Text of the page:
In the last couple of years, human genetic studies have identified several alleles that are robustly associated with coronary heart diseases, an increased risk factor for myocardial infarction and also other known complications of cardiovascular disease, among which includes polymorphisms located downstream of the human chromosome 8q24 [2-5]. This gene locus contains the Trib-1 gene. Following the results from genome-wide association studies, the Trib-1 gene has been robustly linked with regulators of dyslipidemia such as; plasma triglyceride, low-density lipoprotein cholesterol, highdensity lipoprotein cholesterol and cardiovascular risk [5-7] as well as a regulator of lipid metabolism [8]. In a functional study, murine models of Trib-1 knockout and liver-specific overexpression techniques established that the gene product of tribbles homolog-1 plays a mechanistic role in lipid metabolism [9]. Interestingly the Trib-1 gene product has been reported to be highly unstable with a half-life of approximately one hour and as such expressed at low levels in body tissues where it is found [10] and very little knowledge on how its expression is regulated. With evidence so far from previous studies, it is now apparent that the expression of Trib-1 in the liver is “atheroprotective” and also essential for lipid metabolism which explains why it is associated with decreased risk for atherosclerosis as the liver is the major site for secretion and processing of circulating lipoproteins.

MicroRNAs are endogenous single-stranded non-coding RNAs of ~22 nucleotides that affect gene expression at the post-transcriptional level by degradation of its messenger RNA or suppression of protein translation and are highly conserved in the human genome. Since their discovery about two decades ago in nematodes, more than a 1000 microRNAs have also been identified in the human genome and grossly distributed in different cells and tissues of the body, and are involved in various cellular activities and tissue differentiation [11]. Numerous microRNAs are associated with CVD and its risk factors, of these, a few of them like miR-130, miR-24, miR-122, miR-30c and miR-33 have been identified as important regulators of lipid metabolism [12-17].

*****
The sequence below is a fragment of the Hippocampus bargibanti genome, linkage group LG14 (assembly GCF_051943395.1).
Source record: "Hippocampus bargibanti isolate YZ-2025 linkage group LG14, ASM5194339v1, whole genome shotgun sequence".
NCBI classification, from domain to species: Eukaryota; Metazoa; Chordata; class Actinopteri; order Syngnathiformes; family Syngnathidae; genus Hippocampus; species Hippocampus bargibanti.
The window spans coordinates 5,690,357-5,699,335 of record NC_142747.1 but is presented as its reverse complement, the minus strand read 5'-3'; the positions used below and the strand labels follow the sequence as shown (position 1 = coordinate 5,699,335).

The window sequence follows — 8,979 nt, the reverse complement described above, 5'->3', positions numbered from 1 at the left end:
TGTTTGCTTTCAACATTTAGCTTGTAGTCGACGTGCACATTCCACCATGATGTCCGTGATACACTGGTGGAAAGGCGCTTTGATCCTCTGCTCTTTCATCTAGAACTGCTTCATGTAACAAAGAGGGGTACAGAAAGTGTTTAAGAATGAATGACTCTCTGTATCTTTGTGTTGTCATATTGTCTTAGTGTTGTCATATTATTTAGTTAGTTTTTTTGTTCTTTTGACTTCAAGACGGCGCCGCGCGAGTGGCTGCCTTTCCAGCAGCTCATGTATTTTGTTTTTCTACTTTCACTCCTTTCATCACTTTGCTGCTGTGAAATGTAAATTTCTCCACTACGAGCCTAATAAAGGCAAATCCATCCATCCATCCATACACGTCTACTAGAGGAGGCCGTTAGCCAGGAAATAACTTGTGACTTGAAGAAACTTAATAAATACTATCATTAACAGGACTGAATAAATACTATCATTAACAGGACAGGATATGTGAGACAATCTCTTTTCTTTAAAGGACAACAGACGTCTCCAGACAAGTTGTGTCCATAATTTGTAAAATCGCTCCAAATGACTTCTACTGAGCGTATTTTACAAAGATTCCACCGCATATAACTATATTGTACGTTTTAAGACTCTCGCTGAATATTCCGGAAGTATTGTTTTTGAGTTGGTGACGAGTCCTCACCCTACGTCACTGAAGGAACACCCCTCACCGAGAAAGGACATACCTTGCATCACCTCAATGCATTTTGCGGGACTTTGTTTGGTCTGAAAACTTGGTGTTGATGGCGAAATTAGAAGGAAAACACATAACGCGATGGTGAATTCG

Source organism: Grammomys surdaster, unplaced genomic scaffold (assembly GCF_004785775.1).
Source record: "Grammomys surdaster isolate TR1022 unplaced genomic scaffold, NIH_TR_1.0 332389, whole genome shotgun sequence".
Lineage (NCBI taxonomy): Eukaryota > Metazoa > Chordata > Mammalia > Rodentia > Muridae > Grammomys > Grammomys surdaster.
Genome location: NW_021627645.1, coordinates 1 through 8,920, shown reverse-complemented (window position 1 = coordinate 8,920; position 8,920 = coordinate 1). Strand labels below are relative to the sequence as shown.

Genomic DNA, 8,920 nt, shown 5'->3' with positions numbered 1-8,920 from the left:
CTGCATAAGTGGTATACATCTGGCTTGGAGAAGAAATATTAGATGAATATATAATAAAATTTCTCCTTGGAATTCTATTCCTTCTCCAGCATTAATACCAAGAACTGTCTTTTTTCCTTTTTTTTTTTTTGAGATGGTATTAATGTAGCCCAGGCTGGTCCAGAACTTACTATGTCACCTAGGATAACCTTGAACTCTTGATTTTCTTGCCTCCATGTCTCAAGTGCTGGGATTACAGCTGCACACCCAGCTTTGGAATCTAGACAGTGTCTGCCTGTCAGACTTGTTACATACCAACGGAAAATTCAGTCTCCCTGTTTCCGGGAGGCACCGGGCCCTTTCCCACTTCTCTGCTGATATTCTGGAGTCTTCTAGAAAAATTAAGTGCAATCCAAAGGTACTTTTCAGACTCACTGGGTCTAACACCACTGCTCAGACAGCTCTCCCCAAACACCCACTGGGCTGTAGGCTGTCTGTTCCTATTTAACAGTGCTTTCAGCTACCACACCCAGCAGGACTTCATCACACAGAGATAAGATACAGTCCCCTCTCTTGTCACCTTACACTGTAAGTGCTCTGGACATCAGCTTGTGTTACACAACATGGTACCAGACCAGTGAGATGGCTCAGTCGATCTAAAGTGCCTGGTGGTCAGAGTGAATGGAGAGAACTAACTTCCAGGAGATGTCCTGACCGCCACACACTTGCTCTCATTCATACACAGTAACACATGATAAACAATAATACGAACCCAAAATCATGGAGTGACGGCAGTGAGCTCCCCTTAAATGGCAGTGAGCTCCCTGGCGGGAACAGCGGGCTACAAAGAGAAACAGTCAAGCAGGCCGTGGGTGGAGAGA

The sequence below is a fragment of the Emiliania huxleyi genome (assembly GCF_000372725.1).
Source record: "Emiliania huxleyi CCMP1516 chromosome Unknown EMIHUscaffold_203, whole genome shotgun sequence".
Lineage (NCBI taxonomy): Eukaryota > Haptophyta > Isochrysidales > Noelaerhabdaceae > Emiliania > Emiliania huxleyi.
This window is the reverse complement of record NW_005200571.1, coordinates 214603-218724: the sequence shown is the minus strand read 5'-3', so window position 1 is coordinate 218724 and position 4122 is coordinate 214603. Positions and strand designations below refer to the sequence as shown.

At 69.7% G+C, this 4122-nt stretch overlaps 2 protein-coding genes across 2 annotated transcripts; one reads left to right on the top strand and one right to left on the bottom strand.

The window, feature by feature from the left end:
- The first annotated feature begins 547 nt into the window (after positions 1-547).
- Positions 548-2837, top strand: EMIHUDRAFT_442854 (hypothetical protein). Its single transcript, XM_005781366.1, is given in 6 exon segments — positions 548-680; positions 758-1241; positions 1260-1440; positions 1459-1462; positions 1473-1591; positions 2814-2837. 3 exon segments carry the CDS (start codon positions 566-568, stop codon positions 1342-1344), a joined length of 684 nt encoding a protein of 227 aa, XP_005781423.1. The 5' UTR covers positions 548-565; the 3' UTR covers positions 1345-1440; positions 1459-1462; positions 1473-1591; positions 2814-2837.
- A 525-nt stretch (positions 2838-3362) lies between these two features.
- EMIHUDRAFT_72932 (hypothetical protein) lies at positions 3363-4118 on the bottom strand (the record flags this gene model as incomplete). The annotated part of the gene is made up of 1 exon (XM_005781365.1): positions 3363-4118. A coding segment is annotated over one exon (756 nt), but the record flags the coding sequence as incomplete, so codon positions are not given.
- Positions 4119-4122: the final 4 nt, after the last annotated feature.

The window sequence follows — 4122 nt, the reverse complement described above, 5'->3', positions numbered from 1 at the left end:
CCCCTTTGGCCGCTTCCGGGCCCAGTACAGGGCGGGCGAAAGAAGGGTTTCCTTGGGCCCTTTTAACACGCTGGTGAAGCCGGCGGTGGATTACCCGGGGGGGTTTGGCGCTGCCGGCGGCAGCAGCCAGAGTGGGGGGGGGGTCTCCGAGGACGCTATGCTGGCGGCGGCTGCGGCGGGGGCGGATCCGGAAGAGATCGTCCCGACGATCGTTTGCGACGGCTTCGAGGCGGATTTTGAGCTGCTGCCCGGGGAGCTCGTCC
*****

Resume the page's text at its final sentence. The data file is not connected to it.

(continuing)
In a previous study, it’s been discovered that miR-202 can bind to the 3’ UTR of Trib-1 gene which could cause mRNA degradation and reduce its expression [18]. In this present study, the expression levels of Trib-1 gene and miR-202 in HepG2 cells was examined under in vitro conditions that are considered to be similar to cases of hyperlipidaemia and high glucose as we understand very well that an interplay between hyperlipidaemia and inflammatory responses in the arterial wall is a causal risk factor for atherosclerosis.

Materials and Methods

Study area

This study was carried out over a period of four (4) months.

Cell culture